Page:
Jerome: Are there different product roadmaps and testing that you take and/or conduct internally to accommodate the different scenarios that emerge for private and public clouds?
Jarrett: Every customer always wants the cloud offering these days, so STORServer always tests both the appliance and the connection across the wire to that appliance. STORServer wants to make sure that the data the customer wants to push out to the cloud can be pushed from their location to whomever their cloud provider is, whether it’s STORServer as their cloud supplier or if they have a business partner they would rather work with. STORServer has to test to make sure that the bandwidth is available.
STORServer also tests the connectivity from the business partner back to the client to make sure that recovery can happen as fast as the customer needs it. Most customers have some requirements as to how fast they need their data back so we test against that.
STORServer, which provides the physical machines that do the backup and recovery or the data protection, tests its appliances while they are still at STORServer. We then test them again at the business partner to guarantee the robustness and reliability of the actual appliance itself. It is that test that provides our customers the information they are most interested in: the bandwidth regulation across their connection to their cloud provider.
Jerome: Do you have any advice for people considering public versus private cloud?
Jarrett: This may sound goofy but I recommend the same thing I do with my kids. I recommend they write down everything they need, everything they want, and everything they would like to have. This gives them three lists before they even think about selecting a provider for backup and recovery as a service or to the cloud.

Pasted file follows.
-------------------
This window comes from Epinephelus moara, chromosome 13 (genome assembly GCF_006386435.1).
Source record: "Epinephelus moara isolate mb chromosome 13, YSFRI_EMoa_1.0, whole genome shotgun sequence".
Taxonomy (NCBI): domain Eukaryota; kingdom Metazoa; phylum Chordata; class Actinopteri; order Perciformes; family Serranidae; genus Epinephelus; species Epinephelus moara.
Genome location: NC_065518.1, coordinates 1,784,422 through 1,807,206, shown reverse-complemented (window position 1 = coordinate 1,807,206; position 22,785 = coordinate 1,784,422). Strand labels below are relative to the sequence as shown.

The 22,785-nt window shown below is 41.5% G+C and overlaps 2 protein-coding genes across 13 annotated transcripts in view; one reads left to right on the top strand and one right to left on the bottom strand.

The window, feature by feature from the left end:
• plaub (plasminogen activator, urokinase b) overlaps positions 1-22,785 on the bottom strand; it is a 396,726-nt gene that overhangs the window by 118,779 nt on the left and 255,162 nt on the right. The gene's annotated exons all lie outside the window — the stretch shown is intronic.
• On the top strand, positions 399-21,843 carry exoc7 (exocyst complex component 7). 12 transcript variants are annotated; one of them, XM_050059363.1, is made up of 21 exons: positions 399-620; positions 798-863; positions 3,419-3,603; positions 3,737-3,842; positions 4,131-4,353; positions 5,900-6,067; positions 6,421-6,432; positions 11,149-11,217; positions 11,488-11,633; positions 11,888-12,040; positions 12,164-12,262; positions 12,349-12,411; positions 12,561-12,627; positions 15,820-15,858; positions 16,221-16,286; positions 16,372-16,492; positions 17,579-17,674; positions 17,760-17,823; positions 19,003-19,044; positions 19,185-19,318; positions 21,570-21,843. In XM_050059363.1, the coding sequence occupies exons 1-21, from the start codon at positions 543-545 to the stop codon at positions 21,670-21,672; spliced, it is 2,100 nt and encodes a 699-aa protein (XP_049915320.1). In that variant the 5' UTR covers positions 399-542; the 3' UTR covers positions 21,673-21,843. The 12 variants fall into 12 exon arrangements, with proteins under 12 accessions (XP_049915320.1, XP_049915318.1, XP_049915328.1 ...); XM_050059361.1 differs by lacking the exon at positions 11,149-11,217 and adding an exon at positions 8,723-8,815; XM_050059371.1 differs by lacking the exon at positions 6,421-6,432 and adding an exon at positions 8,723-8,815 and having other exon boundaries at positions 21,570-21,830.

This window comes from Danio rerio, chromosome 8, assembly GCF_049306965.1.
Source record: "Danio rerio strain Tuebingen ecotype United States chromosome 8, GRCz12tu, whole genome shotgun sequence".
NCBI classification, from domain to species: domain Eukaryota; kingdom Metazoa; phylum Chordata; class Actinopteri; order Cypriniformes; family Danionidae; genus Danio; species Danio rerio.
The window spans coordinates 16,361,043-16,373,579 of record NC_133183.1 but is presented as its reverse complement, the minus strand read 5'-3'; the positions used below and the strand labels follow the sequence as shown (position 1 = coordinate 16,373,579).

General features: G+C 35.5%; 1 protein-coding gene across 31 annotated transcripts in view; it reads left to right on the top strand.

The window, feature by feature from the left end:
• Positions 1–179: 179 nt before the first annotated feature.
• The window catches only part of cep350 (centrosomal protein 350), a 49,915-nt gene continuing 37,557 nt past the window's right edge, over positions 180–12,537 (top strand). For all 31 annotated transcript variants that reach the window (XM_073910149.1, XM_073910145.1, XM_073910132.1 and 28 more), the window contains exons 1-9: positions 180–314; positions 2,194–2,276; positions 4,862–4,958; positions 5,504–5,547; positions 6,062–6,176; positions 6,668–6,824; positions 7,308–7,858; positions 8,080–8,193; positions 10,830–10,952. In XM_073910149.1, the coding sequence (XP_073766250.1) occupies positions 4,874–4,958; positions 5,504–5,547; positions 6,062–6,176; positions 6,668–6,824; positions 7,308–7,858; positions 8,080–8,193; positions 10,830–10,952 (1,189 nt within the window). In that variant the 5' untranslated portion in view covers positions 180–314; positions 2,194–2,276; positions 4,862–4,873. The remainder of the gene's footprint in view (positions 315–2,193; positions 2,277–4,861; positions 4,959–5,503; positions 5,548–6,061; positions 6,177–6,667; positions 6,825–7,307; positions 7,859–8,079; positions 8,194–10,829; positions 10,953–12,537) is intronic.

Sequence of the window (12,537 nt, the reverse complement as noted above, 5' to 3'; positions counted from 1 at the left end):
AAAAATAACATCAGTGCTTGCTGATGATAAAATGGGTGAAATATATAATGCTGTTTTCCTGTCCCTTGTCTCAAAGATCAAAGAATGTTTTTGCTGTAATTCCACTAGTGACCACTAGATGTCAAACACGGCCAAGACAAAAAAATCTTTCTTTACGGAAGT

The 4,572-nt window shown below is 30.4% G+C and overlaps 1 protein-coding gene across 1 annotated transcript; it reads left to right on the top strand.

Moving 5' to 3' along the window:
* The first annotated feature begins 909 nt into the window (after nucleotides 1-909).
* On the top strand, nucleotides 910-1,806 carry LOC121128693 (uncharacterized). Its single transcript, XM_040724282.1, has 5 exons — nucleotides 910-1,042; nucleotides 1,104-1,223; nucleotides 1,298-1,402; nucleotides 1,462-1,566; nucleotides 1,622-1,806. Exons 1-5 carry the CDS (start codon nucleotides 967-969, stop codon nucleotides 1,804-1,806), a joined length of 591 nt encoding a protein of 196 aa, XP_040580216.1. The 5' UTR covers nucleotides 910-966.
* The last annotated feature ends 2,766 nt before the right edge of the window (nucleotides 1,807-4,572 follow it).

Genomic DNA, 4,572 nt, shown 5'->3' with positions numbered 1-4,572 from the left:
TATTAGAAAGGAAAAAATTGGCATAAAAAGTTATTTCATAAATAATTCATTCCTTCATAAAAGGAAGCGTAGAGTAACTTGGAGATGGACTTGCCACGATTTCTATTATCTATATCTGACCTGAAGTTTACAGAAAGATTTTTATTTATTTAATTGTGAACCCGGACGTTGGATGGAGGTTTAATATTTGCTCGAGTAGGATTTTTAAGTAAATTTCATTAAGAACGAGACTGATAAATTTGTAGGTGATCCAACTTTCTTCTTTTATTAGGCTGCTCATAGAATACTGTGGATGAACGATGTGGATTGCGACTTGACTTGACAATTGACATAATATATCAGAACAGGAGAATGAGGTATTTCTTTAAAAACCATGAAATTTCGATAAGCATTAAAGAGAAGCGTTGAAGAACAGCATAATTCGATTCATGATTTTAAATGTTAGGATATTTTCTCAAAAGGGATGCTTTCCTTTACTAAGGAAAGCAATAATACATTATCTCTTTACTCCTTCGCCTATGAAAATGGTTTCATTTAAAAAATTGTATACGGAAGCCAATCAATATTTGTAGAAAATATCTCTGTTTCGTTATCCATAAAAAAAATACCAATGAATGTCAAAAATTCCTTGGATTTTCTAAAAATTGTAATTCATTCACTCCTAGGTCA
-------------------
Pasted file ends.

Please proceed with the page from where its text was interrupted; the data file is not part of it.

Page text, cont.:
If a customer needs near instant recovery, public cloud is not a fit. If the customer is okay with 12 or 14 hours to recover a file system, then maybe it is. One of the aspects about cloud backup that I always make sure they understand is that time is money.
Backup to the cloud is great and well but recovery is extremely important. If you can’t recover your data, then who cares whether you back it up or not?
Recovery needs to fit into what they want. So while they can shrink the amount of time it takes to recover by beefing up your infrastructure, it takes money to beef up their infrastructure. So, the shorter their backup and recovery requirements are, the more expensive their infrastructure will be. I always make sure our customers understand these tradeoffs when they go to the cloud. It may be speed, it may be flexibility. With STORServer, it is definitely not flexibility, but because the data is going across a public wire, they may be giving up some speed.
In Part I of this interview series we took a look at how backup to the cloud is coming into its own.
In the third and final part of this interview series, we take a look at best practices for configuring an appliance for backup to the cloud.